The terms “active” and “passive” can be confusing. They describe not only the syntax but also how they feel. We call a sentence passive if it feels flat, regardless of whether its verb is in the passive or active voice.
The success of the project depends on cost control.
The project will succeed if we can control costs.
The first example certainly feels less active than the second, even though it has no passive verbs (in the grammatical sense of passive voice). Why? For two reasons. First, because it’s missing an important character – we. And second, neither of its actions – success and control – are verbs. They are both examples of what we call “nominalization.”
“Nominalization” is a technical term for a kind of noun that we create out of a verb. So, for example, the verb succeed becomes the noun success. And the active word expect gets flattened down to lame expectation.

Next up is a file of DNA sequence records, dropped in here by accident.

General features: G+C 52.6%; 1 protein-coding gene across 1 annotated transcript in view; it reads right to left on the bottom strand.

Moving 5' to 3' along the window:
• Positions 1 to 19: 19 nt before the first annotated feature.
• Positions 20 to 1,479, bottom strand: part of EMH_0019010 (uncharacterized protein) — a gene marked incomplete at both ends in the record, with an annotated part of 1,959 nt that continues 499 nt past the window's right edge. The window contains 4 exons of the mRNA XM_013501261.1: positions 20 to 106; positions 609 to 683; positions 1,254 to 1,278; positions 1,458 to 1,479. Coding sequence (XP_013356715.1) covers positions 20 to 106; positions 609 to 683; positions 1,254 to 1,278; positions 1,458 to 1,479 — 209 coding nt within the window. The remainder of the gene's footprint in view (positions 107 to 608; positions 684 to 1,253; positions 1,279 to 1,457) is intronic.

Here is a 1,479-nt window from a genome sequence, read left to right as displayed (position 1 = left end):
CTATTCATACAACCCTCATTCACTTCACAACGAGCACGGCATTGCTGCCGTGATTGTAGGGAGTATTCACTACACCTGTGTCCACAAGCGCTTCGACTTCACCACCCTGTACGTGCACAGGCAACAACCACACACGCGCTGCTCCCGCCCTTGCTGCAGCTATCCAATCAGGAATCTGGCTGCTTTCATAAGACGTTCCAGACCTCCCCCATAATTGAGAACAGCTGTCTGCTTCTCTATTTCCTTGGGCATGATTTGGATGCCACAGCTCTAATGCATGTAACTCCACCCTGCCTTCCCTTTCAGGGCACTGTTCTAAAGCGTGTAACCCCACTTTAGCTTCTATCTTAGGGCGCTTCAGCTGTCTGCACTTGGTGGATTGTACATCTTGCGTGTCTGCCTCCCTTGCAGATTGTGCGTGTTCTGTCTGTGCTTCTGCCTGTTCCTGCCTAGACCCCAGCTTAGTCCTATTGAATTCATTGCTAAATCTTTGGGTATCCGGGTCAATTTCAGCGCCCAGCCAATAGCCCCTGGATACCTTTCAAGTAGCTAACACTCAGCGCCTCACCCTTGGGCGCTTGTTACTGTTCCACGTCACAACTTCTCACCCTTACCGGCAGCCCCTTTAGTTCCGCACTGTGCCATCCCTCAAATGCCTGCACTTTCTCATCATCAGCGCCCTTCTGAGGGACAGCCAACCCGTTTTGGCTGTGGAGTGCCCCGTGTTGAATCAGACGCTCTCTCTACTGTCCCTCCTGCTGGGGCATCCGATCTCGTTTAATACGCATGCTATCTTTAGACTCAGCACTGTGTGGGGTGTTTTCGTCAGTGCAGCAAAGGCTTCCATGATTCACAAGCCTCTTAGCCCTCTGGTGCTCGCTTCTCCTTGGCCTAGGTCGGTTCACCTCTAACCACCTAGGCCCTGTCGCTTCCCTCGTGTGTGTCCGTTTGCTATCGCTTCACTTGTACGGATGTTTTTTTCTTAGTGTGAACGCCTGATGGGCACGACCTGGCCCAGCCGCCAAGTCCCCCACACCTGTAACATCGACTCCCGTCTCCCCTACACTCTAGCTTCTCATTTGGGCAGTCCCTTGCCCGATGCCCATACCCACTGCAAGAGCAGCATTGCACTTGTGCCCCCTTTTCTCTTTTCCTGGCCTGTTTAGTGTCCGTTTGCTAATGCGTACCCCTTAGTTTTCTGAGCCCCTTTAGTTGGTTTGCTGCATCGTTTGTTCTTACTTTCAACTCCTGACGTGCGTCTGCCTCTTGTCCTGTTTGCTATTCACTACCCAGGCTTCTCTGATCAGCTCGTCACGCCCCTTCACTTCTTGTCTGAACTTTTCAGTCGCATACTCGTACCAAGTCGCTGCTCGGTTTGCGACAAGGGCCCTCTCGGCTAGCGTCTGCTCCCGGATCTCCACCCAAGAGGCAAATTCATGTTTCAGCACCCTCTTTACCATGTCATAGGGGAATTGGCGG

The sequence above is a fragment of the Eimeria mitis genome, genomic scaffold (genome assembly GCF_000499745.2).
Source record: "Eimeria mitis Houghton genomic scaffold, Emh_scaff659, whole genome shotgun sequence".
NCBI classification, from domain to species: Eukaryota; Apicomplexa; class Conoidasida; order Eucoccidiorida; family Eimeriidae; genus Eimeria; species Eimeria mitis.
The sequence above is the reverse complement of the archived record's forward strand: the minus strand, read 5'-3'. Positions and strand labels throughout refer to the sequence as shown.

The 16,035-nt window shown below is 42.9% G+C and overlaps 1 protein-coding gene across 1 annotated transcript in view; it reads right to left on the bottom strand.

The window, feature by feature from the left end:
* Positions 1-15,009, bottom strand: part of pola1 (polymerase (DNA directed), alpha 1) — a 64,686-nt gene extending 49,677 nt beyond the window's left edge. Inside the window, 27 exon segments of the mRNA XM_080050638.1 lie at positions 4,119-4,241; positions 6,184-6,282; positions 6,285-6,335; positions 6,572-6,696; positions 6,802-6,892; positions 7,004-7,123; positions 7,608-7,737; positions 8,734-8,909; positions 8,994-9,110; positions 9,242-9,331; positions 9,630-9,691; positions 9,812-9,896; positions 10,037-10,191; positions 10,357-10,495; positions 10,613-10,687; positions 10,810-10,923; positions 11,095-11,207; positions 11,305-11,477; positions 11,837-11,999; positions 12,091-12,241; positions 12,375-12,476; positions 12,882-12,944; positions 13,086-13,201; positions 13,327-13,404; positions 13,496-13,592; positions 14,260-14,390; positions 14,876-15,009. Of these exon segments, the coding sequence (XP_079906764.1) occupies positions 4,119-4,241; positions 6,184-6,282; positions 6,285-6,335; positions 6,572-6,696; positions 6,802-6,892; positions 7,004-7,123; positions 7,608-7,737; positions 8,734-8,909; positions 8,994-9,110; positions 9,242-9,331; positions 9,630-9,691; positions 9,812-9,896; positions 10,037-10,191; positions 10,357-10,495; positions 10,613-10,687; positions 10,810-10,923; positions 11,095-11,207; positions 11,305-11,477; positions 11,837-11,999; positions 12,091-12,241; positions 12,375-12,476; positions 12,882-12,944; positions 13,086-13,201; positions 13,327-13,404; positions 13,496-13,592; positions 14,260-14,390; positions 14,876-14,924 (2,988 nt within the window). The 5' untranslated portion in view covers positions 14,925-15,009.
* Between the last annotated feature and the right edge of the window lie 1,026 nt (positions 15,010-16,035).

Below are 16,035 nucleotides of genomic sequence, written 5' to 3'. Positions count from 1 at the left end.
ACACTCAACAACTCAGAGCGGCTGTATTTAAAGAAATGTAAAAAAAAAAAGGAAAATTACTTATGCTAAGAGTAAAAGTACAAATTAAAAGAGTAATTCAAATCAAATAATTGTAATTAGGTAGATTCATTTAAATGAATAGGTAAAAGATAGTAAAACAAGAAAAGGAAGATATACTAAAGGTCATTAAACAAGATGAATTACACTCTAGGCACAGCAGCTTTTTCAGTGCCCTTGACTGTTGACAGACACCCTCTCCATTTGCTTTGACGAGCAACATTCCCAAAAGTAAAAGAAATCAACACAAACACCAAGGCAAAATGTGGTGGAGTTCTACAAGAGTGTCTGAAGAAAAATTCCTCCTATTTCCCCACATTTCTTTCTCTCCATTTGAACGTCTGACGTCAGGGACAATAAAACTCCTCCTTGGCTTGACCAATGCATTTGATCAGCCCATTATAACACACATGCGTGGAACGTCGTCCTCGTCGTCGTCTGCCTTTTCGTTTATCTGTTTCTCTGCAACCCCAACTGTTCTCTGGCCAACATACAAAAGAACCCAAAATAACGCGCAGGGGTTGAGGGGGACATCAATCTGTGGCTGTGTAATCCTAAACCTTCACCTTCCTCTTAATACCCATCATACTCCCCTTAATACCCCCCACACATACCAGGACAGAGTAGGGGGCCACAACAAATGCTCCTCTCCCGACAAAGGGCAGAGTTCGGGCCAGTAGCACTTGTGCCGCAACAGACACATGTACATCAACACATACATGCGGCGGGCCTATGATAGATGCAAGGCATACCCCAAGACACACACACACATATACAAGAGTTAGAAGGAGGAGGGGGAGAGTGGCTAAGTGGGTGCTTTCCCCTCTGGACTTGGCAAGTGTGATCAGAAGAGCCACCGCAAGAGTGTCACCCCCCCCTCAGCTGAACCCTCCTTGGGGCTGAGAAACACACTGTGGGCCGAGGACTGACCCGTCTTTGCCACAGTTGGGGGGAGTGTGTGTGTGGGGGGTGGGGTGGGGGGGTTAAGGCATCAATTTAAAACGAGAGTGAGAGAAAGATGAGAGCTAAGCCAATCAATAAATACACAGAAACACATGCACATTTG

Used carelessly, these nouns can turn any sentence boring, passive, and flat. Once you nominalize the verb, you drain the active life of a sentence. Worse, you disappear the character who does that action. For example:
We expected that we would recruit the staff quickly.
Our expectation was that our recruitment of the staff would be quick.
OurThe expectation was for ourquick recruitment of the staff.
Guys, listen. If you’re too aloof, you’ll often combine passive verbs with nominalizations. And it will sound awful. Instead of writing clearly:
We investigated why the employment office interviewed so few minority applicants.
We conducted an investigation into why the employment office did so few interviews of minority applicants.
Or even worse:
An investigation was conducted into why so few interviews were done.
When business leaders combine nominalizations with passives, they create the kind of bureaucratic, inauthentic prose of those who confuse authority with remote impersonality and polysyllabic abstraction.